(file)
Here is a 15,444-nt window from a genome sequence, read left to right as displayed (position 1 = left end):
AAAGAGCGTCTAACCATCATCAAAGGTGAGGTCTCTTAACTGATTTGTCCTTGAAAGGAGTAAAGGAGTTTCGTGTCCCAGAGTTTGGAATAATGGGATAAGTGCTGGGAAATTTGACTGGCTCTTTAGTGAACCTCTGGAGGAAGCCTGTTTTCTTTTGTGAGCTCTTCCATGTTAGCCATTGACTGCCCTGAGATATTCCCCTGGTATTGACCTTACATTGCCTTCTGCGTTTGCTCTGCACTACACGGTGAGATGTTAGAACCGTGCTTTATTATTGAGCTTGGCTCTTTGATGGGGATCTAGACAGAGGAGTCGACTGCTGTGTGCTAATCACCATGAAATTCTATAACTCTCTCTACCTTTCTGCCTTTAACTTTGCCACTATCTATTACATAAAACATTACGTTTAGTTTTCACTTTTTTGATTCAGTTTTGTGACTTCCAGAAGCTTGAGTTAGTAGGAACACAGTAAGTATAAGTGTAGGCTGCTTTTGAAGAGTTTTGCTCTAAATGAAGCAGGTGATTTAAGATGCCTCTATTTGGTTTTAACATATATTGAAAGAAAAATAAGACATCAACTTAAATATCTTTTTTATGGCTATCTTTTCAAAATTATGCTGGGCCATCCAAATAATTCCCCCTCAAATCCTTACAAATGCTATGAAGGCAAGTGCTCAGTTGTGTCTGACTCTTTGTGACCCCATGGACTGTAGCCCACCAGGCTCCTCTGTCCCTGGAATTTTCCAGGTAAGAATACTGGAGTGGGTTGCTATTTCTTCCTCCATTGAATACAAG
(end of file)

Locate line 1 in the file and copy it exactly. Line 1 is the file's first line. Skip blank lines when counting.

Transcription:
Here is a 15,444-nt window from a genome sequence, read left to right as displayed (position 1 = left end):